7. The world still relies on the U.S. dollar, and crypto makes it stronger. The recent move by the Federal Reserve along with five additional central banks to increase the availability of U.S. dollar swap lines underscores the position of the U.S. dollar as the world’s reserve currency. The adoption of crypto also reinforces that. Around of all crypto trades are conducted using dollar-denominated stablecoins. This is important because that means funds are flowing into the U.S. financial system not out of the system. Other countries understand this dynamic and are moving rapidly to create non-U.S. dollar crypto alternatives. The EU, for example, recently passed a comprehensive crypto regulatory regime that limits the ability of non-Euro denominated stablecoins to operate in the EU. Although not explicitly articulated, it appears an important motivation was the hope of incubating an alternative to US dollar-denominated stablecoins. While the EU has moved first, other countries are considering similar measures aimed at weakening the link between the crypto markets and the U.S. dollar.
8. Crypto can help make the financial system better, faster, cheaper. The existing financial system has been one of the most important contributions to developing the global economy, and allocating capital more effectively and efficiently. Yet, our current system is largely unchanged over many decades. This is not just an academic observation – 80% of Americans say the system needs an update and 67% say it is seriously broken. The events of the last two weeks underscore this important point. The financial system does not work for all Americans today and it needs an upgrade. Crypto and blockchain technology can improve the system by, among other things, reducing counterparty risk, eliminating costly intermediaries, and settling instantly. The technology is powerful and should be leveraged to make our existing systems work better. Much like the move toward electronic trading in the late 1960s, which was hugely disruptive to incumbents and markets, it ushered in the explosive growth of our capital markets and helped fuel significant elements of economic growth in the decades that followed. The willingness to make that jump was critical to the rapid growth of our financial system, and to New York (and London) remaining the centers of global finance. The disintermediating impact of crypto technologies will be similarly disruptive, as the evolution of our financial system and our economic lives are becoming more closely related to the technical advances of the internet. Crypto is the next internet and policymakers should ensure it’s built in the U.S. to maintain our competitive edge.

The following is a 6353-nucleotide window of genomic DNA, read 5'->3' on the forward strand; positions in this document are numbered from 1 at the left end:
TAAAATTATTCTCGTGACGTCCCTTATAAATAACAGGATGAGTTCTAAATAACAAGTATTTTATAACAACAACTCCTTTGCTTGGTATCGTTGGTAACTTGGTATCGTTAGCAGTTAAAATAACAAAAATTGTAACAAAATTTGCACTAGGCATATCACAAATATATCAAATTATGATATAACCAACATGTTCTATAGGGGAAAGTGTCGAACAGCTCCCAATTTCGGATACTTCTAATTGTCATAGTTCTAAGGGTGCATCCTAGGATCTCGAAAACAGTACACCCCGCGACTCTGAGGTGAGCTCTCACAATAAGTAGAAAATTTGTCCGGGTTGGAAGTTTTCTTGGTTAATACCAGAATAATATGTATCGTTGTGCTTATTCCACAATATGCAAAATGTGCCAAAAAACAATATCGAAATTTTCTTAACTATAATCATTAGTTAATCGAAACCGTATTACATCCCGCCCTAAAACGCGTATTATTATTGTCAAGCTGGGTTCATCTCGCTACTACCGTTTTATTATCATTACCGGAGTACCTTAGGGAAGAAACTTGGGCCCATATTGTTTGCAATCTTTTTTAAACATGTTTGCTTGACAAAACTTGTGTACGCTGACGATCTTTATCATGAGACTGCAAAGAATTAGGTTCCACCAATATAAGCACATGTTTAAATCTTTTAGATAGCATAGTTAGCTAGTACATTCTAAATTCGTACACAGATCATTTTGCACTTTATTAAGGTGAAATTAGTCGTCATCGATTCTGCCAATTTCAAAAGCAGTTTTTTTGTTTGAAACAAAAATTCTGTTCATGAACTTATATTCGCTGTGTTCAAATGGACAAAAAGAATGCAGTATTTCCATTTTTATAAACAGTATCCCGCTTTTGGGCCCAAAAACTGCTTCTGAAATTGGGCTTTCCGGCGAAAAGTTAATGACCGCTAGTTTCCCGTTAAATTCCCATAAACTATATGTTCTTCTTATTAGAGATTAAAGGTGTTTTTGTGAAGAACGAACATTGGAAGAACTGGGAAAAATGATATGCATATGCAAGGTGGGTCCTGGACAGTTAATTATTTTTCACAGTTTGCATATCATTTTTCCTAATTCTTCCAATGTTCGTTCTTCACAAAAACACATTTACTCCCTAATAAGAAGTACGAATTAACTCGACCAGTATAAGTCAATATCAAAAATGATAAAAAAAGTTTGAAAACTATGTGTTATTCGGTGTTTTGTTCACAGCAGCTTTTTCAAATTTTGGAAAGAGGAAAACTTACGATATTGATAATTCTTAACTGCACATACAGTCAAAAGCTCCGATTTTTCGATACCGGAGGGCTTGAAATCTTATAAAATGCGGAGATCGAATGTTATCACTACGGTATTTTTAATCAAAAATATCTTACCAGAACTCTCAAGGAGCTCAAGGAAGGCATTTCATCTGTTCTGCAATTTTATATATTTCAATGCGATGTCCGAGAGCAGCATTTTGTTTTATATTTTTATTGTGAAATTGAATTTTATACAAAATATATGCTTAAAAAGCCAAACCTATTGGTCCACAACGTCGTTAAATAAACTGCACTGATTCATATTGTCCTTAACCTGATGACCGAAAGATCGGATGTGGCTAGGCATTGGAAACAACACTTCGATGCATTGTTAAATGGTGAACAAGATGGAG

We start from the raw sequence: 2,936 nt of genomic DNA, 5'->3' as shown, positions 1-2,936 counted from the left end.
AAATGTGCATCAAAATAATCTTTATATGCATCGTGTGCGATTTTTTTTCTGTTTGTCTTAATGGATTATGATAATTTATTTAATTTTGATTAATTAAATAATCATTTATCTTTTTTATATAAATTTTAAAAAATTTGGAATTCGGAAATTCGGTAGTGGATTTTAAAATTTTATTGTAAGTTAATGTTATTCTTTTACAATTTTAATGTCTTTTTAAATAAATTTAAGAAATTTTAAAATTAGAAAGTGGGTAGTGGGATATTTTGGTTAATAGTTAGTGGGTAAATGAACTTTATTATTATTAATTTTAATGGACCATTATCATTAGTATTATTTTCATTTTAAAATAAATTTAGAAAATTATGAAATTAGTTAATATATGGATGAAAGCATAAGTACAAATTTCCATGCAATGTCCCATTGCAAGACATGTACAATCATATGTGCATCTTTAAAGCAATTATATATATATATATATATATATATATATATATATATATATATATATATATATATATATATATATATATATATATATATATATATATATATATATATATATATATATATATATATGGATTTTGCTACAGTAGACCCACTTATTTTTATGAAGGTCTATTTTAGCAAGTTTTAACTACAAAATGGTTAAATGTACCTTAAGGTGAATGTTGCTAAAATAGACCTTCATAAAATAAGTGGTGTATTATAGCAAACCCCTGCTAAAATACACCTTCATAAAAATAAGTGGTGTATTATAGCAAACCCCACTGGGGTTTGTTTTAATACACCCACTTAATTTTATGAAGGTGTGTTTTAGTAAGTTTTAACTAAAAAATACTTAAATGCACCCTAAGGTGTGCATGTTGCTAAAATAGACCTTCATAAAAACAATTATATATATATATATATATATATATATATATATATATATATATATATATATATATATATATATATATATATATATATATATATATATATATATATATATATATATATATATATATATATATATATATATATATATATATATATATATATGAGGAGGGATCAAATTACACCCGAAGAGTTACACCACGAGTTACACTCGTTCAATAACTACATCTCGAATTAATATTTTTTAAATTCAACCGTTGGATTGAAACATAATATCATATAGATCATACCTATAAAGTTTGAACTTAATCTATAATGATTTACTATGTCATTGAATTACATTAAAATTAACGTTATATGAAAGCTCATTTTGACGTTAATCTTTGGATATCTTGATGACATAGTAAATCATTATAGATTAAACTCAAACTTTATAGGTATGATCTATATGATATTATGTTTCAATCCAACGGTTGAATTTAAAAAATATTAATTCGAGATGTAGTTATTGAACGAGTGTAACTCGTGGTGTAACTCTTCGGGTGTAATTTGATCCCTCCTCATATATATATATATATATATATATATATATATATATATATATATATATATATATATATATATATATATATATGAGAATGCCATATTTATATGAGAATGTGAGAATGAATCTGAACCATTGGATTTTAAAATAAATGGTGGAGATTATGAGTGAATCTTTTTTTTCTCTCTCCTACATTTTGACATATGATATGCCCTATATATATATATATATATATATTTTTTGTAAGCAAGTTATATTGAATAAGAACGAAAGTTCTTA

9. Systemic risk doesn't happen overnight. Crypto is not a systemic risk today, but it is and will remain an increasing sector in our economy. Regulators need to work together to develop a comprehensive regulatory framework that puts in place an effective market structure for the buying, selling, and trading of crypto assets. This is important to the health of the banking system because it will stabilize crypto markets and build confidence in the underlying value of the technology, which is transformational. Market regulators like the SEC have a critical role to play and could help improve the safety and soundness of the entire ecosystem by engaging in public rulemaking.
10. Crypto is a $1 trillion industry and the rest of the world is moving to regulate it. The rest of the world knows the power of crypto and is embracing it. They are creating robust regulatory frameworks that create certainty for the ecosystem, while providing the stability critical to maintain a strong banking and financial system. Jurisdictions like the European Union, Hong Kong, Singapore, and Australia are adopting new rules that recognize the unique characteristics of crypto and blockchain technology. For example, in Singapore and Japan, regulators worked with JP Morgan to allow the use of DeFi in foreign exchange transactions. In the EU, regulators are similarly providing “sandboxes” for financial institutions to experiment with the adoption of tokenization and new technology. That same willingness to allow for innovation should be an imperative for US policymakers with regard to the US capital markets and banking system.
About Faryar Shirzad
Faryar Shirzad is the Chief Policy Officer at Coinbase, where he leads the company’s engagement with policymakers around the world. Before joining Coinbase, Faryar was Global Co-Head of Government Affairs at Goldman Sachs. He has also served in various roles in the U.S. government, including deputy national security advisor for international economic affairs for President George W. Bush. Faryar earned a JD from the University of Virginia School of Law, an MPP from the John F. Kennedy School of Government at Harvard, and a Bachelor of Science degree from the University of Maryland, College Park.